Investors will worry, however, that this could become another example of Moscow renegotiating a deal with a foreign investor under duress, as happened with Royal Dutch Shell.

One possible scenario is that the Kremlin wants to unite Russia’s lumbering automakers into one holding company, merging Avtovaz with Oleg Deripaska’s Gaz. And with Russia’s state-controlled Sberbank set to take 27.5 per cent of Germany’s Opel alongside Canada’s Magna, Opel – rather than Renault – is the favoured foreign partner.

An analogy might be United Aircraft Corporation, into which Russia combined several aircraft makers in 2006. EADS, the Franco-German parent of Airbus, became a UAC shareholder as it already had a stake in one of its constituents. In a hamfisted attempt to draw it into a closer partnership, another state-owned Russian bank then bought 5 per cent of EADS.

Yet trying to sideline Renault in Avtovaz would be worse than the Shell debacle. Shell’s agreement governing the Sakhalin-2 project was arguably unfair to Russia. Renault’s $1bn-plus investment in Avtovaz, by contrast, came only in late 2007 – after the state had retaken control of Avtovaz.

It seemed to be an example of the new model of state-dominated economic development, with minority foreign investors, favoured by Mr Putin. Moscow can hardly expect to rewrite the rules yet again.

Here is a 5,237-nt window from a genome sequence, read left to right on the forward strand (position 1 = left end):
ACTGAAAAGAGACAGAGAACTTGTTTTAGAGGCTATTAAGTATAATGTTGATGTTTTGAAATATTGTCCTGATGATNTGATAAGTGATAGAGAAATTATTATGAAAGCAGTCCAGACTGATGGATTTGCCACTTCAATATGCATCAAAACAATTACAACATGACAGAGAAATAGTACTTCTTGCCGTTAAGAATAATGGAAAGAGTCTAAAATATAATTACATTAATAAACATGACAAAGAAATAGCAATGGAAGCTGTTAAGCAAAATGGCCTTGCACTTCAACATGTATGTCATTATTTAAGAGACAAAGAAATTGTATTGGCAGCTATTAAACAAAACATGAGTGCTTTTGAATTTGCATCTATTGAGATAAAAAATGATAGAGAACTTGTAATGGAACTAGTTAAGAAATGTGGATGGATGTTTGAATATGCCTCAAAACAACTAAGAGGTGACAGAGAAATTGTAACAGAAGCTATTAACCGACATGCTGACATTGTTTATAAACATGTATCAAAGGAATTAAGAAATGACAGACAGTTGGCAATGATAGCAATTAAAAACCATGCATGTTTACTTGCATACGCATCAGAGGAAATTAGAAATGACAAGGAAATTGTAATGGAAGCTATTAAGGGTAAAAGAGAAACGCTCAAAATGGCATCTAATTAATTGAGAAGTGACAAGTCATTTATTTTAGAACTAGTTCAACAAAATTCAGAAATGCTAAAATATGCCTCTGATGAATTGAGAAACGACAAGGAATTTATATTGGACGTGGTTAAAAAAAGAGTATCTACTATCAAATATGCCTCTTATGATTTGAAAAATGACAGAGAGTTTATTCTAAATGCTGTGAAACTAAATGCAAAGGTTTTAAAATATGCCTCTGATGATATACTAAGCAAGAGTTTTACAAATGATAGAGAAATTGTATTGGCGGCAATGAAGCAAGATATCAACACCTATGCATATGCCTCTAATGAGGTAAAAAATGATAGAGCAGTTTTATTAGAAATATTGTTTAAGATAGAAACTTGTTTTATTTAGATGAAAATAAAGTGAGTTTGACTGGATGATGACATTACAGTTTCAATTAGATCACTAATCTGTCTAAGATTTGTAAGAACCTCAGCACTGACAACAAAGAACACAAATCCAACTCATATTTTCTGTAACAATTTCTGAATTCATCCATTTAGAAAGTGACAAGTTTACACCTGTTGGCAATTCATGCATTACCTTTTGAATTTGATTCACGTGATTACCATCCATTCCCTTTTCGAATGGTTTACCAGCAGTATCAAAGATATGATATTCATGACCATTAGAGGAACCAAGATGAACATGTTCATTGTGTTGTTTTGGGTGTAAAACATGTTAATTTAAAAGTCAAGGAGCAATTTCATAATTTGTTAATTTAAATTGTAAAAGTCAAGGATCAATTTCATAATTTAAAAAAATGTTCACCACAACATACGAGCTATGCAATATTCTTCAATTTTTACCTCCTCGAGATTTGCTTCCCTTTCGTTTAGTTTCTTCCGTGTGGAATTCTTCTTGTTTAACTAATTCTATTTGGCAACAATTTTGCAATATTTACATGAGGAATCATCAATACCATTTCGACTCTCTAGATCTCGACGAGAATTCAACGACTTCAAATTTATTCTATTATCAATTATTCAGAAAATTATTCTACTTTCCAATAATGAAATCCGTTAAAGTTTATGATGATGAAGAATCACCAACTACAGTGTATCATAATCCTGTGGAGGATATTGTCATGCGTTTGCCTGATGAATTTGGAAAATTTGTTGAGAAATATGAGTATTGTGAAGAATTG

Uhm, Lex, dude:  Wanna bet?

Lex tries to put the best gloss on Putin’s predatory threat, but Russia’s unilateral decision to pump funds into Avtovaz doesn’t obligate Renault to do the same.   If Putin wanted to negotiate an arrangement with the French automaker, he could have done it.  To take an action, presumably based on calculations of his/Russia’s self-interest in no way justifies a demand that Renault take similar actions–again based on Putin’s/Russia’s self-interest.  (Similarly, any “unfairness” in the Shell Sakhalin II deal in no way justifies the thuggish and high-handed way in which Russia wrested control from the Anglo-Dutch group.)

Note to GM (that is, to US taxpayers): What is happening to Renault is likely a harbinger of your future as a minority shareholder in Opel.  Good luck with that.